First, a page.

Know your country—and know your historyby Andrew Brown / August 15, 2017 / Leave a comment
The coronation ceremony is more than a piece of antique flummery. It is an enactment of the kind of nation we think we are. Getting the performance right is also the most important way the next king can secure legitimacy, something which is going to be especially important during the next transition, which could be—as Emily Andrews argues—uniquely risky for the monarchy. The public is not in love with the idea of King Charles (see our polling); he cannot afford another televised disaster like the funeral of Diana, Princess of Wales. So what should he do?
The first thing is to know your country—and know your history. That sounds easy enough, but the two halves of that don’t combine smoothly. If you watch the ceremony from 1953, then it’s obvious that we’re not that nation any more: the past is another country indeed. The Queen’s coronation was a profoundly Christian assertion of the feudal order of the British state, centred on the aristocracy paying homage as they kneeled—in order of precedence—in front of the new monarch.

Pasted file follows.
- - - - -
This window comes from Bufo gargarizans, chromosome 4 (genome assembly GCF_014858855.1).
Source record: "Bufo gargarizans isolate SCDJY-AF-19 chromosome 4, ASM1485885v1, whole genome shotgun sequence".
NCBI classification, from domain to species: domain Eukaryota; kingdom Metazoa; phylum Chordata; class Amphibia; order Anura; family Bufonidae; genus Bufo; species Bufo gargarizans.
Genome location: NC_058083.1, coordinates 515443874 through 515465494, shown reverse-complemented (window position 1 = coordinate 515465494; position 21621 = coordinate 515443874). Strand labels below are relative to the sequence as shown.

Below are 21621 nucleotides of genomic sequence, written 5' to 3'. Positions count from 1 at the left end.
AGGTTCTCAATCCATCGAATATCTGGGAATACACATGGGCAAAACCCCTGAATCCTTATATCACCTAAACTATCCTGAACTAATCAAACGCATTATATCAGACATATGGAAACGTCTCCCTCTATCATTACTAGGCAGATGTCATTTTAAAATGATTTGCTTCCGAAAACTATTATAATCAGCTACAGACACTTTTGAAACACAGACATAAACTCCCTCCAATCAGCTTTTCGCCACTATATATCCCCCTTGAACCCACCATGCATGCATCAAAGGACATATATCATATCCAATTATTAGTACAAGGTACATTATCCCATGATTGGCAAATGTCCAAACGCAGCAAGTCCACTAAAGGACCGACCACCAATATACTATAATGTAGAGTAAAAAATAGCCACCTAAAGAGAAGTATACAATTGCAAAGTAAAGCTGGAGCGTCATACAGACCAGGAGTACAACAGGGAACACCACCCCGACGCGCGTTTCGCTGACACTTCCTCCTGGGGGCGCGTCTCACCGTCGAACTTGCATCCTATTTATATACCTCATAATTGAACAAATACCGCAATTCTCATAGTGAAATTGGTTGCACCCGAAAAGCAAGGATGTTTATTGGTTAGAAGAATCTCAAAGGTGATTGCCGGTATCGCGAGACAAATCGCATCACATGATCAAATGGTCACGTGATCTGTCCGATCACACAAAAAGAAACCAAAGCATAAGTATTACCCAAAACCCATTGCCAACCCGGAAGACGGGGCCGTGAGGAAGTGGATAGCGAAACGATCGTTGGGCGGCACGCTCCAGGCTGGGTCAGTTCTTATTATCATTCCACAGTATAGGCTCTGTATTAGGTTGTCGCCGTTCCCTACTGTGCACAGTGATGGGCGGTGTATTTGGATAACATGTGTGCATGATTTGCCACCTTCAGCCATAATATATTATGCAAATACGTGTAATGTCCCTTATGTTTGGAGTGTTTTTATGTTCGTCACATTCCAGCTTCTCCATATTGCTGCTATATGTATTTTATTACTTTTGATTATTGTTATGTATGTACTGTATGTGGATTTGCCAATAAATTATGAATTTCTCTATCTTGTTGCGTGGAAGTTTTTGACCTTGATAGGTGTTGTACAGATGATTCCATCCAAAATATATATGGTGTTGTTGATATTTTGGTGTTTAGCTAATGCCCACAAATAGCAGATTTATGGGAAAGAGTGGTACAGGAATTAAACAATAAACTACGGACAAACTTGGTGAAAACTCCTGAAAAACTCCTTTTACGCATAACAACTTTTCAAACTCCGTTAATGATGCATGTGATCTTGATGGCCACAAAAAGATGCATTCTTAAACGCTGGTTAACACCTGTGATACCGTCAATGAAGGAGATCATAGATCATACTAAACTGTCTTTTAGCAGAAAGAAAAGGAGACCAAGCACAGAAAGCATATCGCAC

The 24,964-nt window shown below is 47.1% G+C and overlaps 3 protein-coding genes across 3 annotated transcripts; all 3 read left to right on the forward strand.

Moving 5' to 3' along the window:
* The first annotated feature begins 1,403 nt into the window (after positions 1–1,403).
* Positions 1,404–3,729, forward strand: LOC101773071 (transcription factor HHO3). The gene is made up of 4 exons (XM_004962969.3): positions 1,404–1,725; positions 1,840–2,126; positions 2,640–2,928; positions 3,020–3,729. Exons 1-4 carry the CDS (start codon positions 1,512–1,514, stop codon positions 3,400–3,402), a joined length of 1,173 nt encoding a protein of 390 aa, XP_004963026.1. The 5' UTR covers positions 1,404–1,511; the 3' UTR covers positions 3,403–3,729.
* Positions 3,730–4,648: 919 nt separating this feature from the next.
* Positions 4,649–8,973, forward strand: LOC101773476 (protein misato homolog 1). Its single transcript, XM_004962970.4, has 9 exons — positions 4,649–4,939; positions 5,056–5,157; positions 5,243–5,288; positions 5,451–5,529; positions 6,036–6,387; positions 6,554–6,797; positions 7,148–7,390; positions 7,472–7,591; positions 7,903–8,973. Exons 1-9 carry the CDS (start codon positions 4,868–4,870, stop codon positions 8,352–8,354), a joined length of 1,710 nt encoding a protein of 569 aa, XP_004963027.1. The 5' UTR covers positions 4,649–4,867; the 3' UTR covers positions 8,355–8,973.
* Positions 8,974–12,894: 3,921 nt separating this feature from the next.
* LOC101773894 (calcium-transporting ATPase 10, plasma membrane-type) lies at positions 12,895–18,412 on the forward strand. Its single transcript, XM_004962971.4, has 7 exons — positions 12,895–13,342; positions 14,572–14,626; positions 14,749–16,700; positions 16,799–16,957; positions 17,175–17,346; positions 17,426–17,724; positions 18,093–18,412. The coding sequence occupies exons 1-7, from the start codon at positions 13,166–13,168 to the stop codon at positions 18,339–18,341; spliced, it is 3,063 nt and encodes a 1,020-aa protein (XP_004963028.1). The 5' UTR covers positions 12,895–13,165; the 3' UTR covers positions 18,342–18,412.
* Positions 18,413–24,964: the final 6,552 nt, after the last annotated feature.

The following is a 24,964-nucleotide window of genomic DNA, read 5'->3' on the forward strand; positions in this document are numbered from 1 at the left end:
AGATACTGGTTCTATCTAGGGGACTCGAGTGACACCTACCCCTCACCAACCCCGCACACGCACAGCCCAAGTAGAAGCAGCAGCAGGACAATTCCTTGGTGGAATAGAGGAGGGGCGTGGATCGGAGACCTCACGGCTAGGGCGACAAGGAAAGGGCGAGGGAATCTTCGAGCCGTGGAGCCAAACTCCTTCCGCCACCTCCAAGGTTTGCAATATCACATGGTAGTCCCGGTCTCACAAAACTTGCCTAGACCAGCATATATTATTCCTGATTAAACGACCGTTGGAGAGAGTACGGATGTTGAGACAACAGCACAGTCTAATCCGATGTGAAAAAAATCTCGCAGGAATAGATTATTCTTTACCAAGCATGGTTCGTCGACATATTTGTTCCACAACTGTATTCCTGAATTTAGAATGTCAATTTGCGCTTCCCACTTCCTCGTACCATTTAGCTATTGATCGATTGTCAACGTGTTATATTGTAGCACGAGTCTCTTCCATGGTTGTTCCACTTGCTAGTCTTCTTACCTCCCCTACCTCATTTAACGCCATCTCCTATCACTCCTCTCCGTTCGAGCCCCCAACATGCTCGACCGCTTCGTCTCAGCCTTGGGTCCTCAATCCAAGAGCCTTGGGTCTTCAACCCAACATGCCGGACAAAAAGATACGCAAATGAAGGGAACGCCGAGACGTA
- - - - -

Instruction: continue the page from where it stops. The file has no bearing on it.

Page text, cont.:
The coronation of the next monarch cannot escape some change. Where once we had a visible social order that corresponded to real power and wealth, we now have a House of Lords which is a parking lot for discarded politicians. We now defer to celebrity, not heredity. The last coronation was televised, if only in black and white. The next one will be livestreamed round the world through a thicket of hashtags. The Royal Family is now a celebrity business, in which importance is measured by the magazine covers it can command.
Change in the coverage is a given, and the pageantry will almost certainly need to change too. But changing the ritual risks exposing it to dangerous scrutiny and debate. Charles is unlikely to thrive in that spotlight. Nor is the kingdom he will rule over.
The last coronation took place eight years after victory in the Second World War, an event which briefly (it now seems) gave a mongrel British state an assured sense of self. Today, the British nations are more uneasy about their own identity than at any time since the civil war. All sorts of egg-shells will have to be danced around—the legacy…